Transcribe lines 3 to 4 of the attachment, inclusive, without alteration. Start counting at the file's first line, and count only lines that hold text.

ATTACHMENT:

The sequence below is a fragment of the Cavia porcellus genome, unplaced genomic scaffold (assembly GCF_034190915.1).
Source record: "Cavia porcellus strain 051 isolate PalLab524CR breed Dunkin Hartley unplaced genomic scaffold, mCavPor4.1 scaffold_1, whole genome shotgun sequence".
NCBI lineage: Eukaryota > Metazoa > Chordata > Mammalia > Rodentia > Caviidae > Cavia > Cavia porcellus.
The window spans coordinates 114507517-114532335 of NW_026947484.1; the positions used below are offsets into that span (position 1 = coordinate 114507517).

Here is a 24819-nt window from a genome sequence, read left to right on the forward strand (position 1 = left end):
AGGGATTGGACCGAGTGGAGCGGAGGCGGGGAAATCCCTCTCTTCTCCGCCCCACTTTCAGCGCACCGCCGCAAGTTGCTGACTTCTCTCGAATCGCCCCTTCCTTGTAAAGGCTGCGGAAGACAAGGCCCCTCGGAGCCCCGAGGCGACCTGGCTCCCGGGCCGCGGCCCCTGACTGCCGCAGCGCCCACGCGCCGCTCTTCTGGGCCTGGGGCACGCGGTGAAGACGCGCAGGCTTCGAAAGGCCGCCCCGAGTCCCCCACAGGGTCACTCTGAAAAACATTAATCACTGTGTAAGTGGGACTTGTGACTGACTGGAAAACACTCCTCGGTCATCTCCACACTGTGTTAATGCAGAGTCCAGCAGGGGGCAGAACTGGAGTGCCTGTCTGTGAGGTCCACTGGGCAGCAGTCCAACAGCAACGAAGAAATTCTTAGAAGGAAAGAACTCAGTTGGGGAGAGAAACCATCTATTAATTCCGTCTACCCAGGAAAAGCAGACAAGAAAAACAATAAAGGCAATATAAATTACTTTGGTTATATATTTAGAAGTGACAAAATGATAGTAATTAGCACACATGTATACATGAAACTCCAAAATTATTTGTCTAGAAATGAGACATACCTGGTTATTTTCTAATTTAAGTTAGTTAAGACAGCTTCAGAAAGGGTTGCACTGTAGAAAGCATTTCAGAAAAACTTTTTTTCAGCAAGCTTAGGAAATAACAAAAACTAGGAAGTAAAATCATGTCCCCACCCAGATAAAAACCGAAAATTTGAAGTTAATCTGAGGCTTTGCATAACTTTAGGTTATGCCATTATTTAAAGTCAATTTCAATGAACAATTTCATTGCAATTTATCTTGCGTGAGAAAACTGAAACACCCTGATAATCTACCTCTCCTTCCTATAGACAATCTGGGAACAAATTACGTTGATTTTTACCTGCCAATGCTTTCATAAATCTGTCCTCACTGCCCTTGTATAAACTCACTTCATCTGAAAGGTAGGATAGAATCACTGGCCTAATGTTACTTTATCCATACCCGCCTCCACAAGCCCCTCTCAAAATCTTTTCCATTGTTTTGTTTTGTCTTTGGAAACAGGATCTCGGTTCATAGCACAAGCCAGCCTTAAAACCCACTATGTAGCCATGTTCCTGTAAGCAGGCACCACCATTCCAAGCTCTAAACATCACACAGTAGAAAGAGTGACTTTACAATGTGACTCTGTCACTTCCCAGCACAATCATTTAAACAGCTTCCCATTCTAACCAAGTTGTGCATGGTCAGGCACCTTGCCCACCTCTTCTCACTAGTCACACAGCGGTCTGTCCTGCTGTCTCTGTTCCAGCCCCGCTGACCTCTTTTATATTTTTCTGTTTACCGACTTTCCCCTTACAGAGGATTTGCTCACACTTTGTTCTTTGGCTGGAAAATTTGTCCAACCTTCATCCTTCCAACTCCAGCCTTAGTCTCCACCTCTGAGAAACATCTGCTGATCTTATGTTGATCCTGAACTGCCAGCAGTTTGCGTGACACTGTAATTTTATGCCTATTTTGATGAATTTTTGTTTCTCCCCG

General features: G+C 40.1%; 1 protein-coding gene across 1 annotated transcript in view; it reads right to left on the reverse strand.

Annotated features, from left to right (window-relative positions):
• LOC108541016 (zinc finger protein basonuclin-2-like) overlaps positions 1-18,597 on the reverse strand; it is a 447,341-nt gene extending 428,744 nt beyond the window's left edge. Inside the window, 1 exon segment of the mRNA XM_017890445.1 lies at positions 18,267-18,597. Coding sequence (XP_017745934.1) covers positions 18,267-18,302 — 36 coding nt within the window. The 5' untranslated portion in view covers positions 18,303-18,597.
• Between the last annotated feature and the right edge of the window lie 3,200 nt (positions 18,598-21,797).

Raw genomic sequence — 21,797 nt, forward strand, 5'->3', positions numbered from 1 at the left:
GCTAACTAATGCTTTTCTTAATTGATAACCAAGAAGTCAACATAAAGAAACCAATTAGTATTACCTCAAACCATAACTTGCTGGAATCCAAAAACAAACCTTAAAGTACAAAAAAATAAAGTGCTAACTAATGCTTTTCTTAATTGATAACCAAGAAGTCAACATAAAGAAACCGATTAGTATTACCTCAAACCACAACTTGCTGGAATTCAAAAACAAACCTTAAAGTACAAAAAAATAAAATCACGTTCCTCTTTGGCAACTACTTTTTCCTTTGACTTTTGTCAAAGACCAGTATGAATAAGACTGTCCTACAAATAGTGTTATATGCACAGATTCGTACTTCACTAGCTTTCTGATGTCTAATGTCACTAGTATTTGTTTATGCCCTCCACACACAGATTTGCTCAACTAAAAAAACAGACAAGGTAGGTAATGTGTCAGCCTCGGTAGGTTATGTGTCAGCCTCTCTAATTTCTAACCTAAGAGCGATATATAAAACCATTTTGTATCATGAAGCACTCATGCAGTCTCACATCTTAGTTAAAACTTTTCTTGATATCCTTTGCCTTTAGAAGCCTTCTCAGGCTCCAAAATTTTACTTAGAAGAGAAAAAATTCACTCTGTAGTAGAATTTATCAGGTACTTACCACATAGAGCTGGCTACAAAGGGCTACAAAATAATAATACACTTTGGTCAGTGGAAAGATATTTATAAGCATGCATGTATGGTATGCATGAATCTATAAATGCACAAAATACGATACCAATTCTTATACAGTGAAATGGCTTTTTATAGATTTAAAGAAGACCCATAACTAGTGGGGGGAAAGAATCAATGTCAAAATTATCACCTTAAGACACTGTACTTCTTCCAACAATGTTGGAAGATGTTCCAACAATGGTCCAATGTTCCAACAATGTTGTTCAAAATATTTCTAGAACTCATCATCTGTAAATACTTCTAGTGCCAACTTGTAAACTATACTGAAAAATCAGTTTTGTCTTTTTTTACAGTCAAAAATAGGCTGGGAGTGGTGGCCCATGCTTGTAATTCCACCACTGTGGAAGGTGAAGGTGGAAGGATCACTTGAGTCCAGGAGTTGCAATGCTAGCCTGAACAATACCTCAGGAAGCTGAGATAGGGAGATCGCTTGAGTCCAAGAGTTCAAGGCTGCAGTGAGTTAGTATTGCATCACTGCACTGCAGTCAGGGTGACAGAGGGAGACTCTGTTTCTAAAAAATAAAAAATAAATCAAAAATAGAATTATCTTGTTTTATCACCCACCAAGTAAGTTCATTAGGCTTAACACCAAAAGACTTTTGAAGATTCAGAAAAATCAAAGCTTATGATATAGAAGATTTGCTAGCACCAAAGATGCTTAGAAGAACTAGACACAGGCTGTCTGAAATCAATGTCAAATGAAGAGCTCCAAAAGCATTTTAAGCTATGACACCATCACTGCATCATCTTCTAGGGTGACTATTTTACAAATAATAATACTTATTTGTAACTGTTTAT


NCBI lineage: Eukaryota > Metazoa > Chordata > Mammalia > Rodentia > Caviidae > Cavia > Cavia porcellus.
The window spans coordinates 114507517-114532335 of NW_026947484.1; the positions used below are offsets into that span (position 1 = coordinate 114507517).